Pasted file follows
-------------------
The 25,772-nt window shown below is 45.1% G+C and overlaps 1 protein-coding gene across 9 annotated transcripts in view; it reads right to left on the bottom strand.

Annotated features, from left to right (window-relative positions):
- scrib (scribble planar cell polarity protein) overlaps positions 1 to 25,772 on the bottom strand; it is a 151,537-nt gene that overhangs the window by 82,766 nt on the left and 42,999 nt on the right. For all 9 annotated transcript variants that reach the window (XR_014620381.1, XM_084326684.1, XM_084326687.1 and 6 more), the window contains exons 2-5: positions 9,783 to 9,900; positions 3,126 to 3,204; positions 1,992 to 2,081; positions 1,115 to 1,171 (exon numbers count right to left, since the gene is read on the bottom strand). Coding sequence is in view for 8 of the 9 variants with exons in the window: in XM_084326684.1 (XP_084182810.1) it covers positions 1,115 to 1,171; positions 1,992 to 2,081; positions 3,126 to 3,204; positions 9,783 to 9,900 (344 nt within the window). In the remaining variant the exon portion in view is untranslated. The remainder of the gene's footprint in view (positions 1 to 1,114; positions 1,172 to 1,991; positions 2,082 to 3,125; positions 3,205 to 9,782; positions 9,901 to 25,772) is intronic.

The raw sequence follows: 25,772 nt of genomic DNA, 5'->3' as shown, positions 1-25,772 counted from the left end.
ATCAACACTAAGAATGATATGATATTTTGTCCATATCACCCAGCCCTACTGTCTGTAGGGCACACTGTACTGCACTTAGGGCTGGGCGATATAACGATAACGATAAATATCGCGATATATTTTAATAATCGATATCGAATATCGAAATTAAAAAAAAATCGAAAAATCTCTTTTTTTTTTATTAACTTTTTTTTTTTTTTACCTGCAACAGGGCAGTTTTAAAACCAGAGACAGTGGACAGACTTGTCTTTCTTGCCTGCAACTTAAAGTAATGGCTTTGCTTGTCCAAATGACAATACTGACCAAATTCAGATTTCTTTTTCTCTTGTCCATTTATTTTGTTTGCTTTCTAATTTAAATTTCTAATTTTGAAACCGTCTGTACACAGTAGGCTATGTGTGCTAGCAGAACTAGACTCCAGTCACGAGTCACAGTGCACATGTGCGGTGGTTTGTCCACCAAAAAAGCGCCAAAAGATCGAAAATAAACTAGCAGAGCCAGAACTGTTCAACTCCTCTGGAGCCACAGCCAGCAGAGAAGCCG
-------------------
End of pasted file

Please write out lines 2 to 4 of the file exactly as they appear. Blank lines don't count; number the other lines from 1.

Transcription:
Annotated features, from left to right (window-relative positions):
- scrib (scribble planar cell polarity protein) overlaps positions 1 to 25,772 on the bottom strand; it is a 151,537-nt gene that overhangs the window by 82,766 nt on the left and 42,999 nt on the right. For all 9 annotated transcript variants that reach the window (XR_014620381.1, XM_084326684.1, XM_084326687.1 and 6 more), the window contains exons 2-5: positions 9,783 to 9,900; positions 3,126 to 3,204; positions 1,992 to 2,081; positions 1,115 to 1,171 (exon numbers count right to left, since the gene is read on the bottom strand). Coding sequence is in view for 8 of the 9 variants with exons in the window: in XM_084326684.1 (XP_084182810.1) it covers positions 1,115 to 1,171; positions 1,992 to 2,081; positions 3,126 to 3,204; positions 9,783 to 9,900 (344 nt within the window). In the remaining variant the exon portion in view is untranslated. The remainder of the gene's footprint in view (positions 1 to 1,114; positions 1,172 to 1,991; positions 2,082 to 3,125; positions 3,205 to 9,782; positions 9,901 to 25,772) is intronic.

The raw sequence follows: 25,772 nt of genomic DNA, 5'->3' as shown, positions 1-25,772 counted from the left end.